Gonzales and De Witt Counties in 1848 - Death of
Dr. Barnett, Capt. John York and Others - Death
of Maj. Charles G. Bryant in 1850
For several years prior to 1848 the country between the Guadalupe and San Antonio rivers escaped annoyance from the Indians, though their depredations beyond were frequent. The people in the section referred to had ceased to regard themselves as exposed to danger, and were therefore unprepared for it. Early in October, 1848, they realized, however, that they were open to savage fury. A party of Indians descended from the mountains along the valley of the Cibolo, and thence southeasterly to the " Sandies," a set of small streams in the western part of Gonzales County. On the Sandies they came across and killed Dr. George W. Barnett, also a recent settlers in that locality - the same gentleman mentioned in my chapter on the events in 1888 and 1885, as a Captain in '35, a signer of the Declaration of Independence, a soldier at San Jacinto and a senator of the Republic.
George Washington Barnett (1793-1848) Born in South Carolina, December 12, 1793. Served in the Texas Army during the Texas War of Independence; member of Texas Republic Senate, 1837-43. Killed by Lipan-Apache Indians while hunting deer near Gonzales, Tex., October 8, 1848. Interment at Old Cemetery.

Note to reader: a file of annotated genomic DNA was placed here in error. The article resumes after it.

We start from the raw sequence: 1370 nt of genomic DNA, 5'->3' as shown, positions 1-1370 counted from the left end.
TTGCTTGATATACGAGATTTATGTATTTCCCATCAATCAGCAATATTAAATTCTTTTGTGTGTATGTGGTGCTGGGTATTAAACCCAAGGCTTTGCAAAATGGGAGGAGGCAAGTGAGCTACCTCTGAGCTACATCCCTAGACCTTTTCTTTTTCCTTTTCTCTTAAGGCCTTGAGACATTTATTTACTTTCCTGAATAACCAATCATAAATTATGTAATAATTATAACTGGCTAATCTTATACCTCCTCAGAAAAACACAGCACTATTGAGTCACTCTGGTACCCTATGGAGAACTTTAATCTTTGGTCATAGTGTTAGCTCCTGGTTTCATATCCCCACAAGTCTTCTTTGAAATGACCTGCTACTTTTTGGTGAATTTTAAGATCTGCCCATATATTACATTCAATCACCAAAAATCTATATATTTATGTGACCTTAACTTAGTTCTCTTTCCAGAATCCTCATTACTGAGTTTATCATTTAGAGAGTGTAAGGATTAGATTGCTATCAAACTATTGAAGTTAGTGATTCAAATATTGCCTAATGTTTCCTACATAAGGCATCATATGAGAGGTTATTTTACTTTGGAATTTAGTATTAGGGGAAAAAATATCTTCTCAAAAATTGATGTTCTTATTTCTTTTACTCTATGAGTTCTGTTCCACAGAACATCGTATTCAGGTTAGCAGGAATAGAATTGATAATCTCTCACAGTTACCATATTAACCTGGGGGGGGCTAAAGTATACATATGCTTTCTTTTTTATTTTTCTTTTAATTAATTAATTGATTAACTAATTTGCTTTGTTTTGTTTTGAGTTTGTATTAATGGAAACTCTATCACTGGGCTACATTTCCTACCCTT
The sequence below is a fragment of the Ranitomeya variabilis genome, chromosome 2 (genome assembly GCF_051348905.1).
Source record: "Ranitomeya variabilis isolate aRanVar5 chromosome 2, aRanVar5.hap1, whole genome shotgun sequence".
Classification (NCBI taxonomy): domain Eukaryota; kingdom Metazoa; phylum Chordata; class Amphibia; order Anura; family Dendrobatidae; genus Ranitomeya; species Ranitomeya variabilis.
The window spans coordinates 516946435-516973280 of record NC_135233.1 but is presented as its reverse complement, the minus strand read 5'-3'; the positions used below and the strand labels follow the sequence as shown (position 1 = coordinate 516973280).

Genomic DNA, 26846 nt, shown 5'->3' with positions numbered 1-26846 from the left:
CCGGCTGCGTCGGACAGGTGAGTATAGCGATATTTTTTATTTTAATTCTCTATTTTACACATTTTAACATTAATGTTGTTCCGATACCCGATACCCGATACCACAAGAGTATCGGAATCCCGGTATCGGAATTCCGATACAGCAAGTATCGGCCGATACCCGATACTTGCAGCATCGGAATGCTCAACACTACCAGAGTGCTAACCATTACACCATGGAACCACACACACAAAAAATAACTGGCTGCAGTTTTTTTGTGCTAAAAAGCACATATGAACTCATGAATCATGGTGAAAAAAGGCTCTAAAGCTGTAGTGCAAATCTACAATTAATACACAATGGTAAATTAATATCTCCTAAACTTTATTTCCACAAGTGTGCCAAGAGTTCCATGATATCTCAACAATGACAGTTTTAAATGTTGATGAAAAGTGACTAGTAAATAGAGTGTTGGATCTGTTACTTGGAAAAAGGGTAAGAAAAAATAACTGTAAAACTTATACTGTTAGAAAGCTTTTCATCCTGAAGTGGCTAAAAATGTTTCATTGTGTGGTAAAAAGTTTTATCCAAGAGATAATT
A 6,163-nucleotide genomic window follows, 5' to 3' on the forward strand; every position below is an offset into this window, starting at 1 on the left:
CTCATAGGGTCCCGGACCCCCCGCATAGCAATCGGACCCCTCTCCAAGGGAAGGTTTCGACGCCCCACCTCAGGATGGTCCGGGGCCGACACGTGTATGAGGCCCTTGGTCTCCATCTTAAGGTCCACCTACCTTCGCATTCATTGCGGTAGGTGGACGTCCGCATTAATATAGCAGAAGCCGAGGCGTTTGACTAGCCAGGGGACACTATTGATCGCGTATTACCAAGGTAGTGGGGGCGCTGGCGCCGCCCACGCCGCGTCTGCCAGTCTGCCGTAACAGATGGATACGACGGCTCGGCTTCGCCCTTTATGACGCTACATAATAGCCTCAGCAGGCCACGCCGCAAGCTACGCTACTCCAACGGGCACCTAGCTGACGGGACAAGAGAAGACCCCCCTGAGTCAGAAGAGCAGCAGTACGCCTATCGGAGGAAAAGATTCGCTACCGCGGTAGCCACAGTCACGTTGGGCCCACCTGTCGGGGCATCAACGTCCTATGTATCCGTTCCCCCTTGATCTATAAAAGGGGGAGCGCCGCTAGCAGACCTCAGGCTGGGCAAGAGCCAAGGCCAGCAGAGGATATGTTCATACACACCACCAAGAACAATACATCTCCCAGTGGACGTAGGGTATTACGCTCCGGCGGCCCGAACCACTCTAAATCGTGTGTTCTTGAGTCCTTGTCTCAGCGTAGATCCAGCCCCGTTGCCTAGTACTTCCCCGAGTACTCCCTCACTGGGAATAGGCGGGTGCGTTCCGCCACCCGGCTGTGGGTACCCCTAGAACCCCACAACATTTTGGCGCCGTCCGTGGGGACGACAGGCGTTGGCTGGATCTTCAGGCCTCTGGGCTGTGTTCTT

Another party of Indians, presumed to be of the same band, and acting in concert with them, crossed from the west to the east side of the San Antonio, and formed a junction with the first named party, the two bands numbering thirty-five or forty warriors, including, it was believed, some outlawed Mexicans, the Indians being Lipans, then living in the border Mexican State of Coahuila, beyond the Rio Grade. Before their junction, about the 5th of October, the second named or lower gang had killed a Mr. Lockard (or Lockhart) and a young man of Goliad County, son of Mr. Thacker Vivian, at the Goliad and San Antonio crossing of the Eeleto creek.
These events alarmed the settlers on the wet side of the Guadalupe, the remainder of the district mentioned being still a wilderness, and a company of thirty-two men and boys from the wet side of the river in De Witt County, assembled to meet and repel the raiders. John York, a brave old soldier who commanded a company in the storming of San Antonio in 1885, was made Captain; Richard H. Chisholm, another veteran, Lieutenant, with H. B. McB. Pridgen and Newton Porter, Sergeants, and Joseph Tumlinson, guide.